GTR: How are you stepping in to fill the gap being left by banks that cannot, or are unwilling to finance smaller transaction values?

Field: Efic has developed a number of programmes to provide support to SME exporters. In the past year, more than 92% of business by volume was with our SME client base, and that will certainly be even greater this year. We have introduced products to assist with small value FX transactions which banks are less willing to provide, through more retail focused providers. We have also reintroduced the export working capital guarantee product on a more structured basis, using framework agreements with a number of bank providers to facilitate more cost-effective financing of smaller amounts and have created a niche product to support Australia’s growing film industry where they are exporting their production.

Vesteri: Finnvera has an export financing model in place – there is no threshold for transaction size even though the Finnish capital goods export deliveries supported by Finnvera tend to be fairly large. We do recognise the gap and are willing to be more flexible with smaller deals.

Winterhalt: The small business segment, defined by us as companies with under US$10mn in annual sales, is EDC’s largest, as expressed in number of customers and accounts typically for 50-55% of the corporation’s customer base. In 2010, about 86% of Canadian exporters were small businesses, which were responsible for US$77bn (25%) of the total value of exports in 2010, with an average value of US$3mn per firm. EDC uses its financial solutions to help Canadian small business exporters access working capital and other forms of financing, and as well mitigate business risks.

In addition, EDC works with several key partners in the small/commercial market space. We hope to complement the activities of Canada’s Trade Commissioner Service (TCS) and its extensive international network and trade expertise. The Business Development Bank of Canada (BDC) is another key collaborator, providing a range of lending products, in particular term loans, as well as its consulting services to help develop managerial and entrepreneurial capacity in small businesses.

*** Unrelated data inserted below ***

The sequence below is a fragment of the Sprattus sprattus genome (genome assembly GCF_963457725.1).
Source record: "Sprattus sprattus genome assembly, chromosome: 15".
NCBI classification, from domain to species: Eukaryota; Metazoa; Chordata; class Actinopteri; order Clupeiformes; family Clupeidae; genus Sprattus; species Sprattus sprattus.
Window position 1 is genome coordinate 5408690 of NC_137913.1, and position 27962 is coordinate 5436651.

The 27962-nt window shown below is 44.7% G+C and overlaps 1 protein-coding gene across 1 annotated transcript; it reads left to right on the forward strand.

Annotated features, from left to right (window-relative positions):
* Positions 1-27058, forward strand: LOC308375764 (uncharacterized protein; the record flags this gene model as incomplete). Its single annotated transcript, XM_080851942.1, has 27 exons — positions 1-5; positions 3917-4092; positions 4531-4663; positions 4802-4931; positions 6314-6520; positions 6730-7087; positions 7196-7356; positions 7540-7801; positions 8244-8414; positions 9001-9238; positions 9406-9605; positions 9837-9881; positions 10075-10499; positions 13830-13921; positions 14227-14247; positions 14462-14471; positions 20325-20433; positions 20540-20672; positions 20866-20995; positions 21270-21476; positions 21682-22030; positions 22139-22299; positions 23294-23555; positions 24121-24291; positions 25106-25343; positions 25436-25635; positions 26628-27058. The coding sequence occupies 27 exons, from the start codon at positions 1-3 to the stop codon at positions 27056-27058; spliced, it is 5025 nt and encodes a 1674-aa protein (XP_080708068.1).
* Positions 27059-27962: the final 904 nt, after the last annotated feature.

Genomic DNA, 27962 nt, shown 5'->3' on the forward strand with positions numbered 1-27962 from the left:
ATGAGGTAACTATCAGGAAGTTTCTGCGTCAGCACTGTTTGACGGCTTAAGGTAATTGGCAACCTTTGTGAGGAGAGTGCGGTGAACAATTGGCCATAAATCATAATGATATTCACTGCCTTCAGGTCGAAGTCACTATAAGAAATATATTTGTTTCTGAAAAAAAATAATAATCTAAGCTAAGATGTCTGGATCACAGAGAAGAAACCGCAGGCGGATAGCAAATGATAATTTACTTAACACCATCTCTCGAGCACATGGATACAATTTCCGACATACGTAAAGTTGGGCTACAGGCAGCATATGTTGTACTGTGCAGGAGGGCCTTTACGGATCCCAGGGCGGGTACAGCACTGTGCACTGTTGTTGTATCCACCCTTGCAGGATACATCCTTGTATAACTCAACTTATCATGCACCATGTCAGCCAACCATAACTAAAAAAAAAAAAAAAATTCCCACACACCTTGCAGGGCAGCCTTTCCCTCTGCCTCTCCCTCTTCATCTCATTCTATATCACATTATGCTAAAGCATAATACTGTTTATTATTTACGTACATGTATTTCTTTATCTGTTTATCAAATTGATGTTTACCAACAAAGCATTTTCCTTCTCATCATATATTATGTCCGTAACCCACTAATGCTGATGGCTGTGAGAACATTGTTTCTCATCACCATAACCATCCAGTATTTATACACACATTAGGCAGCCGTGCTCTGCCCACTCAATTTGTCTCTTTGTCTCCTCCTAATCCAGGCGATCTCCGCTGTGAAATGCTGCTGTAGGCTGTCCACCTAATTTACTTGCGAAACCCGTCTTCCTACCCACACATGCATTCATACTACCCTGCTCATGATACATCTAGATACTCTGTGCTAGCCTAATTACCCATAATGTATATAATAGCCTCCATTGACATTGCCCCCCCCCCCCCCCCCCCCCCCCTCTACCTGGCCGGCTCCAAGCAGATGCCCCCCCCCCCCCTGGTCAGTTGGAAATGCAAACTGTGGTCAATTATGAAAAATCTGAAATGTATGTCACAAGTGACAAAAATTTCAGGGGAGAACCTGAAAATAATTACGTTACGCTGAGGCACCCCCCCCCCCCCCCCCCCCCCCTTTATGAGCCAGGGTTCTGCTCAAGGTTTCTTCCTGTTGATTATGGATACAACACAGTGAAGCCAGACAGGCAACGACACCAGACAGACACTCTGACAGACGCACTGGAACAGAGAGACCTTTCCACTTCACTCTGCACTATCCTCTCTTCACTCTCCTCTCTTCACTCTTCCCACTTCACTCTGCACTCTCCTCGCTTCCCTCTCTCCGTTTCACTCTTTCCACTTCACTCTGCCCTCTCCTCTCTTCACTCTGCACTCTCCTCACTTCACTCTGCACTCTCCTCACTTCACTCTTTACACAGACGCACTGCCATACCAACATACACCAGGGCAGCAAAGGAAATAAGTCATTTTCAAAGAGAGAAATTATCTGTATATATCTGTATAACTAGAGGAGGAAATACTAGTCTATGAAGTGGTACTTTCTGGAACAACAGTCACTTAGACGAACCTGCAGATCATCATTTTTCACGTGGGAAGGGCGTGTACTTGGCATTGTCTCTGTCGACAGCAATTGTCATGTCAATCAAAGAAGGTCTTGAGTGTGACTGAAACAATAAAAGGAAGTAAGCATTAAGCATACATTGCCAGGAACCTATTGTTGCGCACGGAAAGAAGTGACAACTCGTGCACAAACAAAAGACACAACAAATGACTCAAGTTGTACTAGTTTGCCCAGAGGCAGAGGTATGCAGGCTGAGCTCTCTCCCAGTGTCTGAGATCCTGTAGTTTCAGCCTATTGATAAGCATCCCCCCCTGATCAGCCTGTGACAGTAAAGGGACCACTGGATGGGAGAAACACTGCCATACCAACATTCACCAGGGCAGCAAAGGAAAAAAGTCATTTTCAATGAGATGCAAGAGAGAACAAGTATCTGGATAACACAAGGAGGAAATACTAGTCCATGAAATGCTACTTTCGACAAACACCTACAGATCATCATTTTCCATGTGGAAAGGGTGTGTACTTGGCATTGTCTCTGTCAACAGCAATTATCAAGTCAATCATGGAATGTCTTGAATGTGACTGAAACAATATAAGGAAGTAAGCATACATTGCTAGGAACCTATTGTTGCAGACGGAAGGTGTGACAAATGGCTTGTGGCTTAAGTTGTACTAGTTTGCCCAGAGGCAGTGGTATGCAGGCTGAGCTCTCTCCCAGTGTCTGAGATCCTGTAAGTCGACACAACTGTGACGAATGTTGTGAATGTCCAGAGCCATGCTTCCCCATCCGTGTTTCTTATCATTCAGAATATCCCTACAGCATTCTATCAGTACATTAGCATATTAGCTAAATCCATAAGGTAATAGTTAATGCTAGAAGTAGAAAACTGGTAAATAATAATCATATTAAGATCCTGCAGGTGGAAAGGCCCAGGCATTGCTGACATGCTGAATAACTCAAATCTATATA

In 2011, EDC and BDC signed a protocol to ensure that their Canadian customers have access to the services and financial capacity that best suits their needs. Lastly, EDC delivers many of its loans to the small business segment in partnership with Northstar Trade Finance.

Apelman: The rights under the EKN guarantee for a short or medium to long-term supplier credit, the usual form of credit for a small transaction, can be assigned to a bank refinancing the credit. We are aware that banks are reluctant to arrange buyer’s credits for smaller amounts. EKN has signed a reinsurance agreement with ODL, Luxemburg’s export credit agency, to cover loans from Northstar Europe in Luxemburg. This agreement makes it possible for international buyers to get ECA-backed medium-term loans between €0.25mn and €5mn when they have Swedish suppliers. The agreement is now one year old and we have already made a couple of deals thanks to this solution.


GTR: What are the benefits of short-term funding or cover from ECAs?

Vesteri: Every now and then the private short-term credit insurance market fails to deliver and ECAs are needed to fill the gap. In my experience it is typical for the private insurers to overreact and turn down even the acceptable risks in difficult sectors or markets. This happened in just about any country or sector after the financial crises started in 2008.

Now this is happening in Greece and some other southern European markets. In 2009-11 we had a temporary approval to fill the market gap and covered a lot of short-term risks turned down by private insurers in OECD markets. Financial results of this activity were good.

Now we are covering single risks with six-month to two-year maturities turned down by the private market. These kinds of risks never really got private market support but have still been forbidden for us ECAs to cover. Getting these temporary approvals from the EU to correct market failures has meant a lot of bureaucracy for us.


GTR: What services or schemes do you offer that help stand you apart from other ECAs?

Field: We can lend, guarantee, provide performance, warranty, advance payment and bid bonds, and insurance for medium-term payment risk and political risk. This range has not changed and there was no need to expand it to address ‘missing markets’ during and as a consequence of the GFC. We have some limitations with respect to application of products by circumstance, so there is still some room for improvement to be more efficient in delivering our risk appetite. The ‘credit product set’ – loan, guarantees and bonds − have been in greatest demand, particularly loans where circumstances permit, as this is the most efficient way Efic can provide assistance to exporters or their clients.